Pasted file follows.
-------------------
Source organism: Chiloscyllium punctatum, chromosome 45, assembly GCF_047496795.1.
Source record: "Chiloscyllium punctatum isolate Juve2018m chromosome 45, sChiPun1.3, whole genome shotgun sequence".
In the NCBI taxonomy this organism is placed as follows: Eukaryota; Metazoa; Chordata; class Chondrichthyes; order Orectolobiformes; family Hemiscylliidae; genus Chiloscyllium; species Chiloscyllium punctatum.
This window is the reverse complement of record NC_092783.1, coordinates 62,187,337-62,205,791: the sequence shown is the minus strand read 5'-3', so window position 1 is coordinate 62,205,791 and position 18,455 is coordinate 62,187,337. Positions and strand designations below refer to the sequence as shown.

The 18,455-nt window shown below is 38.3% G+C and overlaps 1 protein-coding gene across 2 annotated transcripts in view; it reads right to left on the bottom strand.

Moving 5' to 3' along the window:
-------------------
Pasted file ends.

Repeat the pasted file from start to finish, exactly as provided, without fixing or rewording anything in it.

Source organism: Chiloscyllium punctatum, chromosome 45, assembly GCF_047496795.1.
Source record: "Chiloscyllium punctatum isolate Juve2018m chromosome 45, sChiPun1.3, whole genome shotgun sequence".
In the NCBI taxonomy this organism is placed as follows: Eukaryota; Metazoa; Chordata; class Chondrichthyes; order Orectolobiformes; family Hemiscylliidae; genus Chiloscyllium; species Chiloscyllium punctatum.
This window is the reverse complement of record NC_092783.1, coordinates 62,187,337-62,205,791: the sequence shown is the minus strand read 5'-3', so window position 1 is coordinate 62,205,791 and position 18,455 is coordinate 62,187,337. Positions and strand designations below refer to the sequence as shown.

The 18,455-nt window shown below is 38.3% G+C and overlaps 1 protein-coding gene across 2 annotated transcripts in view; it reads right to left on the bottom strand.

Moving 5' to 3' along the window: